I was in the U.S. couple of weeks back when an AT&T ad popped up on TV featuring a dog, which is pretty much all advertisers need to exploit if they want my undivided attention.
The ad shows the dog's owner hugging her furry little friend, having just found it after it had gone missing--only to have the sneaky little canine squirming away from its owner's grasp and running off again. But, instead of scurrying after the dog, the owner stays put, smiles, pulls out her smartphone and taps on a map showing a moving red dot. Her pet's whereabouts is being tracked real-time via a GPS collar.
In the second segment of the same ad, a mother is seen chatting with her child--who is home studying--on her mobile via a videocall. When she notices the teenager is sitting in the kitchen without the lights on, she toggles to another screen on her smartphone, taps on a button and the lights in her kitchen come on. The mother is customer of AT&T's remote home monitoring service.
It was a simple ad but instead of simply touting its range of basic access services and mobile data packages, the U.S. telco was offering customer solutions with common use cases.
No doubt these two services come at a premium.
The home monitoring service includes a starter equipment bundle at a one-time cost of US$199, which includes an IP camera, wireless door/window sensor and any required software, and thereafter a monthly fee of US$9.95. Additional equipment such as wireless power controls for lights and other appliances are also available--all of which can be controlled via a Web-based portal.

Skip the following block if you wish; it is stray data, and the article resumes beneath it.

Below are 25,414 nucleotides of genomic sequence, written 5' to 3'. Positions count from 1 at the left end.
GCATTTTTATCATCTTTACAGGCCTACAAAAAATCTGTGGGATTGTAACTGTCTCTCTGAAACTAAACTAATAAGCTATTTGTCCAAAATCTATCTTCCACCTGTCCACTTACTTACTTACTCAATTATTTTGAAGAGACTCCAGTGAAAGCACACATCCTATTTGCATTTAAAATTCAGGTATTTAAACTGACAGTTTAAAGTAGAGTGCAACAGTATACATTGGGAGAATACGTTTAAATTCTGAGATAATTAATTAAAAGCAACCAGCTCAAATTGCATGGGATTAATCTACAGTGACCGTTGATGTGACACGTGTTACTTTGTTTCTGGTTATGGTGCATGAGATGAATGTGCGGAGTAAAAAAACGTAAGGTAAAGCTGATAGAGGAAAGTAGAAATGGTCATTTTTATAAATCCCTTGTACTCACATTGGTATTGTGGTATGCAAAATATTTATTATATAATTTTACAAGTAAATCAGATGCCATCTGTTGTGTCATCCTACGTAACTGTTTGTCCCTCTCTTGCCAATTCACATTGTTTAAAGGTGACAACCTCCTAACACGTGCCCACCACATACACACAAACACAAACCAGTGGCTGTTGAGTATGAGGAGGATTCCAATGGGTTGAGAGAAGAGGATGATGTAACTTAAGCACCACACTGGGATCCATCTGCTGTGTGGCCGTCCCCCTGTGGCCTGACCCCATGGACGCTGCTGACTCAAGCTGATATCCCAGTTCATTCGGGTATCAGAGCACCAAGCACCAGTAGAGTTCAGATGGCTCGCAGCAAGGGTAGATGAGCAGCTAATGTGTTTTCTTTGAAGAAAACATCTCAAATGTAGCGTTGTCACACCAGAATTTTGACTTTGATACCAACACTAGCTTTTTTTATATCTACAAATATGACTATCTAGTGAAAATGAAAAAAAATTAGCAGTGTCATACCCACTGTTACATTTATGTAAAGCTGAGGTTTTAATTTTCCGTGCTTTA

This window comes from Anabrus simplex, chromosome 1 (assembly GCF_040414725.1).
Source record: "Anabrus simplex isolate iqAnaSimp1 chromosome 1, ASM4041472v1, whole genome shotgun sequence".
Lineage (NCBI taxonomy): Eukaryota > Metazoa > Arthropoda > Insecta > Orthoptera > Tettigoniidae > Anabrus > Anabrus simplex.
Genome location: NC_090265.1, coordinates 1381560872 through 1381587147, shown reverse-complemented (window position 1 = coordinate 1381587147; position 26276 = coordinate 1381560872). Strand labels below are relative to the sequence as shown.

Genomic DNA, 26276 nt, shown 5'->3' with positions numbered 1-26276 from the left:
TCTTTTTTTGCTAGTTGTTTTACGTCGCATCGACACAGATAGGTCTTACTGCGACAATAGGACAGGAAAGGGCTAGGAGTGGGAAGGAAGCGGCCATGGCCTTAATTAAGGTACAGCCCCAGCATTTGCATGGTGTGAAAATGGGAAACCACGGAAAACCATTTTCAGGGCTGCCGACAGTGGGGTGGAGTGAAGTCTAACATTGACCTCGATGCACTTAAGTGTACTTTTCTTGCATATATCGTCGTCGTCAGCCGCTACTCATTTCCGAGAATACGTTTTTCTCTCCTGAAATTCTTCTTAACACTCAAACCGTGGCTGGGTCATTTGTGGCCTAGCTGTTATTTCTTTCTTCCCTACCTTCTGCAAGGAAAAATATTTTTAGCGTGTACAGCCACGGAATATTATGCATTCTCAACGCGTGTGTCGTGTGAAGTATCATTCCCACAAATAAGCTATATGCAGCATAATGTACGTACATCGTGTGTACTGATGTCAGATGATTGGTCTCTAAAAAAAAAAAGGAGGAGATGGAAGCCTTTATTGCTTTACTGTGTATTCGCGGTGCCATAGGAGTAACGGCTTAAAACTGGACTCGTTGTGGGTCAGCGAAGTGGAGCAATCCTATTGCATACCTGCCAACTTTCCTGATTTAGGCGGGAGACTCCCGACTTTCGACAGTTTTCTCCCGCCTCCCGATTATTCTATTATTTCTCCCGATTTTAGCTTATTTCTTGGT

The dog tracker device, the Garmin GTU 10, is available via AT&T for US$199.99 and the service includes one year of standard tracking, which can be renewed at US$49.99 per year thereafter or at US$4.99 per month for a deluxe service that features more detailed tracking history.
So the services aren't really for the price-conscious, but they target what many customers would very likely be: parents, including those of the canine kind, who are constantly concerned about the security and safety of their kids, and pets. Customers who might very well be willing to pay for packaged services, and not "dumb pipe" products, even if they had to fork out a premium for them.
And such premium services could be the thing telcos need to plug their falling ARPU (average revenue per user), and step out of their ordinary role of simply providing telephony and data access--as Mozat CEO Michael Yin puts it. "Operators need to...recognize they can do more than [play second fiddle] to popular Web services and give people what they want," he said.
And that's what I would want from my own service provider, and it's not just about offering value-added services anymore.
I want a service provider that's able to seek out various partnerships, including those outside its own industry, to offer complete packages that encompass all the necessary equipment, software and access services I'll need, at a flat monthly service fee, to have the solutions that cater to my lifestyle.
It's time for all service providers to start offering services that cater to the needs of the various customer demographics and deliver real solutions, and not simply run-of-the-mill products.